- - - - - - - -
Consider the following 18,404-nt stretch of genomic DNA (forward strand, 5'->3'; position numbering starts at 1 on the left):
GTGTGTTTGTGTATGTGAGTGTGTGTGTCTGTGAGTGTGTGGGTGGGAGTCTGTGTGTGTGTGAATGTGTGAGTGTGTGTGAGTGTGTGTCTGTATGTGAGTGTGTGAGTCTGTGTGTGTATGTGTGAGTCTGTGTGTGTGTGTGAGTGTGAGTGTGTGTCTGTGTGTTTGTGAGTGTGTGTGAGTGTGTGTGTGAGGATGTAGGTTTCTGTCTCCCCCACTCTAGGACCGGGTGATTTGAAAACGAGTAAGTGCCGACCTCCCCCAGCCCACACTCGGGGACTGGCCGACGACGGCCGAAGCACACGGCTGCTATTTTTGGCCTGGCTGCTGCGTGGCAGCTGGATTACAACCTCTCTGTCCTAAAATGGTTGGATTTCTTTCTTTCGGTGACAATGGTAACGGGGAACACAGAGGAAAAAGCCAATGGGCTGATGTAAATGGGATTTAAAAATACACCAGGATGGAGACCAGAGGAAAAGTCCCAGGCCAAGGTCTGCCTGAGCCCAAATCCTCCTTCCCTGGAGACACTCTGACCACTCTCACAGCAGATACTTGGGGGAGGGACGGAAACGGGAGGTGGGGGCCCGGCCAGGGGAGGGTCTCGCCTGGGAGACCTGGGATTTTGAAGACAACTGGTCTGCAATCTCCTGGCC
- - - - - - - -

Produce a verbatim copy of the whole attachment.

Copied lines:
Consider the following 18,404-nt stretch of genomic DNA (forward strand, 5'->3'; position numbering starts at 1 on the left):
GTGTGTTTGTGTATGTGAGTGTGTGTGTCTGTGAGTGTGTGGGTGGGAGTCTGTGTGTGTGTGAATGTGTGAGTGTGTGTGAGTGTGTGTCTGTATGTGAGTGTGTGAGTCTGTGTGTGTATGTGTGAGTCTGTGTGTGTGTGTGAGTGTGAGTGTGTGTCTGTGTGTTTGTGAGTGTGTGTGAGTGTGTGTGTGAGGATGTAGGTTTCTGTCTCCCCCACTCTAGGACCGGGTGATTTGAAAACGAGTAAGTGCCGACCTCCCCCAGCCCACACTCGGGGACTGGCCGACGACGGCCGAAGCACACGGCTGCTATTTTTGGCCTGGCTGCTGCGTGGCAGCTGGATTACAACCTCTCTGTCCTAAAATGGTTGGATTTCTTTCTTTCGGTGACAATGGTAACGGGGAACACAGAGGAAAAAGCCAATGGGCTGATGTAAATGGGATTTAAAAATACACCAGGATGGAGACCAGAGGAAAAGTCCCAGGCCAAGGTCTGCCTGAGCCCAAATCCTCCTTCCCTGGAGACACTCTGACCACTCTCACAGCAGATACTTGGGGGAGGGACGGAAACGGGAGGTGGGGGCCCGGCCAGGGGAGGGTCTCGCCTGGGAGACCTGGGATTTTGAAGACAACTGGTCTGCAATCTCCTGGCC